She’d close her eyes and hear gunfire.  They had tried to fight, the university as a whole, standing on the grounds of academic and intellectual freedom.  She was one of the new breed at the time, fresh doctorate in hand, leading students through the finer points of Romantic poetry, not much older than they were. For a month they met as faculty in a lecture hall at midnight.

A flurry of activity followed, publications, protests, the rallying cries of youth.  Her department chair, a veteran professor, warned what was coming.  He said it would only go so far until they came to quiet the noise.

One Thursday morning in March, a caravan of vehicles entered campus. Troops arrived and locked everything down.  Faculty and students were removed and any resistance met with deadly force.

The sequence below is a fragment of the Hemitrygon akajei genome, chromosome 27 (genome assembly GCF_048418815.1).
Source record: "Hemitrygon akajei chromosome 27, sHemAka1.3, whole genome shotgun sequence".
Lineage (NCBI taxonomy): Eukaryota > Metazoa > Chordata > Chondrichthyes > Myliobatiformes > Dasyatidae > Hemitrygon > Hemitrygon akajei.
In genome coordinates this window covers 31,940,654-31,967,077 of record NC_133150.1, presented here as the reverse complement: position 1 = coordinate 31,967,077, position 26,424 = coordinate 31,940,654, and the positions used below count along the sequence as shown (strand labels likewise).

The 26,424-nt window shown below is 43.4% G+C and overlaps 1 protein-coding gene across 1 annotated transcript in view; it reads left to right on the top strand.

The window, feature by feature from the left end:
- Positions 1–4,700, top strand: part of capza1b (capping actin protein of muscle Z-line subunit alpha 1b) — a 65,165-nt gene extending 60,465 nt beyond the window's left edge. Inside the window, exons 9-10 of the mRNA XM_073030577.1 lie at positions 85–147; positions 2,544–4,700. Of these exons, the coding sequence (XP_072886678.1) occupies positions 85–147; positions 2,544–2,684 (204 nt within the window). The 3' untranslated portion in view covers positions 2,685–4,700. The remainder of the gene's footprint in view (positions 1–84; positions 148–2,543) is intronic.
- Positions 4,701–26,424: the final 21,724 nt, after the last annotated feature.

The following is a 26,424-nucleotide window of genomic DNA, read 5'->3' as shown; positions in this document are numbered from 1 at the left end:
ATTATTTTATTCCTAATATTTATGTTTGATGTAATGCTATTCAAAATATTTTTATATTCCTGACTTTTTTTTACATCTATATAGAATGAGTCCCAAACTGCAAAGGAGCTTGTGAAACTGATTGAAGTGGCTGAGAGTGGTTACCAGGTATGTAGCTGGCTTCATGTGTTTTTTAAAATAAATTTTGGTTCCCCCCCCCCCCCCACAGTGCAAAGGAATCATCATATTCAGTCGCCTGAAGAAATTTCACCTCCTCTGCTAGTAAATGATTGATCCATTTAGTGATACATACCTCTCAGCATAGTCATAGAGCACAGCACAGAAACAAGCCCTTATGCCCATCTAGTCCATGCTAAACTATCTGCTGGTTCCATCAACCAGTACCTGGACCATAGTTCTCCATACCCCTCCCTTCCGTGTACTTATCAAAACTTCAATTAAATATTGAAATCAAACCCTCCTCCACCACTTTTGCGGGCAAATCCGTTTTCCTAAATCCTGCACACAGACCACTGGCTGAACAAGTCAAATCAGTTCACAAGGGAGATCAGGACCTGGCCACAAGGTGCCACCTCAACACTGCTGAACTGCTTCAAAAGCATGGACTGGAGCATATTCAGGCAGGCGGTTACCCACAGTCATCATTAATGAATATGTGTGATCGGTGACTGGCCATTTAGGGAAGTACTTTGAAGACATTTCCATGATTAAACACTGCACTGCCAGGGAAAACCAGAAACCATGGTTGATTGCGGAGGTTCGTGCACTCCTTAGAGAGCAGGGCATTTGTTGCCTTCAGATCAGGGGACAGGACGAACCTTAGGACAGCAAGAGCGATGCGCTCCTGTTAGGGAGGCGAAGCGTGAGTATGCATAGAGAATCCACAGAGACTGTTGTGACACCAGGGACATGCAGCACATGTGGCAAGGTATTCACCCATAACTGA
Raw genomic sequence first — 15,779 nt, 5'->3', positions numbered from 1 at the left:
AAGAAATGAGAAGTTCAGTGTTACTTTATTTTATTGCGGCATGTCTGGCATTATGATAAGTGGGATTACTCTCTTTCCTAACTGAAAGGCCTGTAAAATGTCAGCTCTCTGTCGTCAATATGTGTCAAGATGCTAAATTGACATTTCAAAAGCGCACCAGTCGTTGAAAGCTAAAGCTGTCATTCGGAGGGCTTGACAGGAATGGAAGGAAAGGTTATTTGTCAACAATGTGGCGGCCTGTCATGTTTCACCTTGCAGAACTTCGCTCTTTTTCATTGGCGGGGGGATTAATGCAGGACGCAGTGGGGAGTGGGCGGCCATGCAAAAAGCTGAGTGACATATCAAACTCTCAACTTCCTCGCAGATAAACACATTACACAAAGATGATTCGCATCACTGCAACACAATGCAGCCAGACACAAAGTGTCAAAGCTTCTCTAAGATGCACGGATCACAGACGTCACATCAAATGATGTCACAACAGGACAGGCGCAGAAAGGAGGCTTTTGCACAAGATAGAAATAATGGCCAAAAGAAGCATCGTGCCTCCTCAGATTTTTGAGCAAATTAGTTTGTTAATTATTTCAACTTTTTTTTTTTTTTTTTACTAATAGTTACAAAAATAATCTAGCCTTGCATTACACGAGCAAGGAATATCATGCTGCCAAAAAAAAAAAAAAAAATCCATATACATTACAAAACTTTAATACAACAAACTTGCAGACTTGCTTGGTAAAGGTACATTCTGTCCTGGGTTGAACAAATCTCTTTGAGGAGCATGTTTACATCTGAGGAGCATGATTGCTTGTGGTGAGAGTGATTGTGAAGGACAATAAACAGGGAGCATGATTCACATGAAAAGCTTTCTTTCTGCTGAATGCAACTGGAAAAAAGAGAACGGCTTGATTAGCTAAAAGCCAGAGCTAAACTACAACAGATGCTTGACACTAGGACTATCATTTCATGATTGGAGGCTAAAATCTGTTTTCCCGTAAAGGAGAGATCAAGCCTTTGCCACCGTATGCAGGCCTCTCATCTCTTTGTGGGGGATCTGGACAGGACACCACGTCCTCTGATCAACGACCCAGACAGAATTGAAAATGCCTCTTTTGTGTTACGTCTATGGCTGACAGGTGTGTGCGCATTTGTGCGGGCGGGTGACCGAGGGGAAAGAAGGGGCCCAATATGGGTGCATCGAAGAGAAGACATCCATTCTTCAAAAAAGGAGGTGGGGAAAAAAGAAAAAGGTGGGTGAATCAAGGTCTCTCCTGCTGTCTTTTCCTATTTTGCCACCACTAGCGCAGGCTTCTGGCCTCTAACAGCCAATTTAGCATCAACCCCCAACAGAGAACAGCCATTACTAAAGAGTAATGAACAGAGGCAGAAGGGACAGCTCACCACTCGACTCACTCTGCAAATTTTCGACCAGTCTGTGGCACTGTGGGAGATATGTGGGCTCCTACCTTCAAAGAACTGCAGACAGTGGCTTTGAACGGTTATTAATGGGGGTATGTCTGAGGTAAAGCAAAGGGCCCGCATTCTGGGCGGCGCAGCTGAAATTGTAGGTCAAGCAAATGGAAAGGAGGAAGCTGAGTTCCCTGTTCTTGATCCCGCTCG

She opened her eyes as a seagull cried overhead. The breeze from the forest carried a smell she would always associate with the Pacific coast, though it was not called that any longer.  They were part of the West, the union between two outside forces that somehow had become real.

Her phone vibrated in the pocket of her green sweatshirt, the old University of Oregon O blazing on the chest in fluorescent yellow. She tapped the answer button on her ear piece.

“Where are you?”

His voice carried the smoke of sleep.

“The same place I go every morning.”

“I told you it’s not safe.” He yawned.

She imagined him stretching, the body of the athlete she had met as an undergraduate remained tight under his t shirt. His temples had grayed slightly but he still existed as the coiled ball of energy from his youth.